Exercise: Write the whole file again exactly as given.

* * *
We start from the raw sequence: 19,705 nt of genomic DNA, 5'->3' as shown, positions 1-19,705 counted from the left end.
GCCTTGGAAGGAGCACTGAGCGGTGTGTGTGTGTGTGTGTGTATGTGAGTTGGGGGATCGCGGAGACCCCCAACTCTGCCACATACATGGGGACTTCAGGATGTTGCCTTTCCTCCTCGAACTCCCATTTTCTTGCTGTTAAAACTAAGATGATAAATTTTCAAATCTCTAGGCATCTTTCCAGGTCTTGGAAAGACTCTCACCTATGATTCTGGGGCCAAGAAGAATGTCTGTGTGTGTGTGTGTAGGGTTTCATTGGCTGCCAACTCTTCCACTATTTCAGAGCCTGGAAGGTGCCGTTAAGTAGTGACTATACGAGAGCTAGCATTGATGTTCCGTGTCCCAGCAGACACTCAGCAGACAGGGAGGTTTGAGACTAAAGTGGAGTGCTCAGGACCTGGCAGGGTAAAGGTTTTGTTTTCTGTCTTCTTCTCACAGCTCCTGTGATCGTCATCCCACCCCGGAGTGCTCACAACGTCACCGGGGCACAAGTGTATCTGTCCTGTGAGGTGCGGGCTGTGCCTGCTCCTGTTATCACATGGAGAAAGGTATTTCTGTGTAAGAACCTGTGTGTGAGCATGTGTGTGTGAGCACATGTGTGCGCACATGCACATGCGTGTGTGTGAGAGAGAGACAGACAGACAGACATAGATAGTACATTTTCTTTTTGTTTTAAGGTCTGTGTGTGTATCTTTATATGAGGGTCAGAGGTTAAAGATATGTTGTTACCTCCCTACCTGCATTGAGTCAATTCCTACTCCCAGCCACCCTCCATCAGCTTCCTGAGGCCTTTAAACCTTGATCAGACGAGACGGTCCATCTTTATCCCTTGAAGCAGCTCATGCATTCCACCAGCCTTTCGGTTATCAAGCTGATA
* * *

We start from the raw sequence: 19,705 nt of genomic DNA, 5'->3' as shown, positions 1-19,705 counted from the left end.
GCCTTGGAAGGAGCACTGAGCGGTGTGTGTGTGTGTGTGTGTATGTGAGTTGGGGGATCGCGGAGACCCCCAACTCTGCCACATACATGGGGACTTCAGGATGTTGCCTTTCCTCCTCGAACTCCCATTTTCTTGCTGTTAAAACTAAGATGATAAATTTTCAAATCTCTAGGCATCTTTCCAGGTCTTGGAAAGACTCTCACCTATGATTCTGGGGCCAAGAAGAATGTCTGTGTGTGTGTGTGTAGGGTTTCATTGGCTGCCAACTCTTCCACTATTTCAGAGCCTGGAAGGTGCCGTTAAGTAGTGACTATACGAGAGCTAGCATTGATGTTCCGTGTCCCAGCAGACACTCAGCAGACAGGGAGGTTTGAGACTAAAGTGGAGTGCTCAGGACCTGGCAGGGTAAAGGTTTTGTTTTCTGTCTTCTTCTCACAGCTCCTGTGATCGTCATCCCACCCCGGAGTGCTCACAACGTCACCGGGGCACAAGTGTATCTGTCCTGTGAGGTGCGGGCTGTGCCTGCTCCTGTTATCACATGGAGAAAGGTATTTCTGTGTAAGAACCTGTGTGTGAGCATGTGTGTGTGAGCACATGTGTGCGCACATGCACATGCGTGTGTGTGAGAGAGAGACAGACAGACAGACATAGATAGTACATTTTCTTTTTGTTTTAAGGTCTGTGTGTGTATCTTTATATGAGGGTCAGAGGTTAAAGATATGTTGTTACCTCCCTACCTGCATTGAGTCAATTCCTACTCCCAGCCACCCTCCATCAGCTTCCTGAGGCCTTTAAACCTTGATCAGACGAGACGGTCCATCTTTATCCCTTGAAGCAGCTCATGCATTCCACCAGCCTTTCGGTTATCAAGCTGATA